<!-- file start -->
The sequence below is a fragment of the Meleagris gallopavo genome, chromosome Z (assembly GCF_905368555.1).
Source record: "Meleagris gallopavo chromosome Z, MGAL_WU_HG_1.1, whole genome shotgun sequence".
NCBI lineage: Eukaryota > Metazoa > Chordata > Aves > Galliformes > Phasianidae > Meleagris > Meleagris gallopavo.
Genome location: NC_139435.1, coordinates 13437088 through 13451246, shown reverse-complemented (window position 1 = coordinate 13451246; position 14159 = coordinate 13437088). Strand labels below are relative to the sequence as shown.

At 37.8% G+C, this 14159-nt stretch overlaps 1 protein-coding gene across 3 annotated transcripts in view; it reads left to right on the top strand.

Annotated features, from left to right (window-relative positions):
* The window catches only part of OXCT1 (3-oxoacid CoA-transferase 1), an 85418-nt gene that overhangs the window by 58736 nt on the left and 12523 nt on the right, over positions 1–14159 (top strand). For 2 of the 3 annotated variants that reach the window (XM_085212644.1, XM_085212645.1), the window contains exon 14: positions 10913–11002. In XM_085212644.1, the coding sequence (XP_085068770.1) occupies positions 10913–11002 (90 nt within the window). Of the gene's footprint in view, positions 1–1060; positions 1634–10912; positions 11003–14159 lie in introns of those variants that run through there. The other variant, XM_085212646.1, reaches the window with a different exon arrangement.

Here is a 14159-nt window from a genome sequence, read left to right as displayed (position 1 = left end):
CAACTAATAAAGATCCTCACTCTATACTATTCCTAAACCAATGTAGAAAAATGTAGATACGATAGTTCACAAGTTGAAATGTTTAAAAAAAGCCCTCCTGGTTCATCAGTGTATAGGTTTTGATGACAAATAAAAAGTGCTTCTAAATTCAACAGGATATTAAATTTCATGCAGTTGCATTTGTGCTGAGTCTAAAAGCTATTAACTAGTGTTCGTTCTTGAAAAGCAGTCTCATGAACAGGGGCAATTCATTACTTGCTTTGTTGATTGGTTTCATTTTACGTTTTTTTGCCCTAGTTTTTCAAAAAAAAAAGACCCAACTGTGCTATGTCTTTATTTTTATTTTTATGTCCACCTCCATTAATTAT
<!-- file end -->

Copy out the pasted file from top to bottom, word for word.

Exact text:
The sequence below is a fragment of the Meleagris gallopavo genome, chromosome Z (assembly GCF_905368555.1).
Source record: "Meleagris gallopavo chromosome Z, MGAL_WU_HG_1.1, whole genome shotgun sequence".
NCBI lineage: Eukaryota > Metazoa > Chordata > Aves > Galliformes > Phasianidae > Meleagris > Meleagris gallopavo.
Genome location: NC_139435.1, coordinates 13437088 through 13451246, shown reverse-complemented (window position 1 = coordinate 13451246; position 14159 = coordinate 13437088). Strand labels below are relative to the sequence as shown.

At 37.8% G+C, this 14159-nt stretch overlaps 1 protein-coding gene across 3 annotated transcripts in view; it reads left to right on the top strand.

Annotated features, from left to right (window-relative positions):
* The window catches only part of OXCT1 (3-oxoacid CoA-transferase 1), an 85418-nt gene that overhangs the window by 58736 nt on the left and 12523 nt on the right, over positions 1–14159 (top strand). For 2 of the 3 annotated variants that reach the window (XM_085212644.1, XM_085212645.1), the window contains exon 14: positions 10913–11002. In XM_085212644.1, the coding sequence (XP_085068770.1) occupies positions 10913–11002 (90 nt within the window). Of the gene's footprint in view, positions 1–1060; positions 1634–10912; positions 11003–14159 lie in introns of those variants that run through there. The other variant, XM_085212646.1, reaches the window with a different exon arrangement.

Here is a 14159-nt window from a genome sequence, read left to right as displayed (position 1 = left end):
CAACTAATAAAGATCCTCACTCTATACTATTCCTAAACCAATGTAGAAAAATGTAGATACGATAGTTCACAAGTTGAAATGTTTAAAAAAAGCCCTCCTGGTTCATCAGTGTATAGGTTTTGATGACAAATAAAAAGTGCTTCTAAATTCAACAGGATATTAAATTTCATGCAGTTGCATTTGTGCTGAGTCTAAAAGCTATTAACTAGTGTTCGTTCTTGAAAAGCAGTCTCATGAACAGGGGCAATTCATTACTTGCTTTGTTGATTGGTTTCATTTTACGTTTTTTTGCCCTAGTTTTTCAAAAAAAAAAGACCCAACTGTGCTATGTCTTTATTTTTATTTTTATGTCCACCTCCATTAATTAT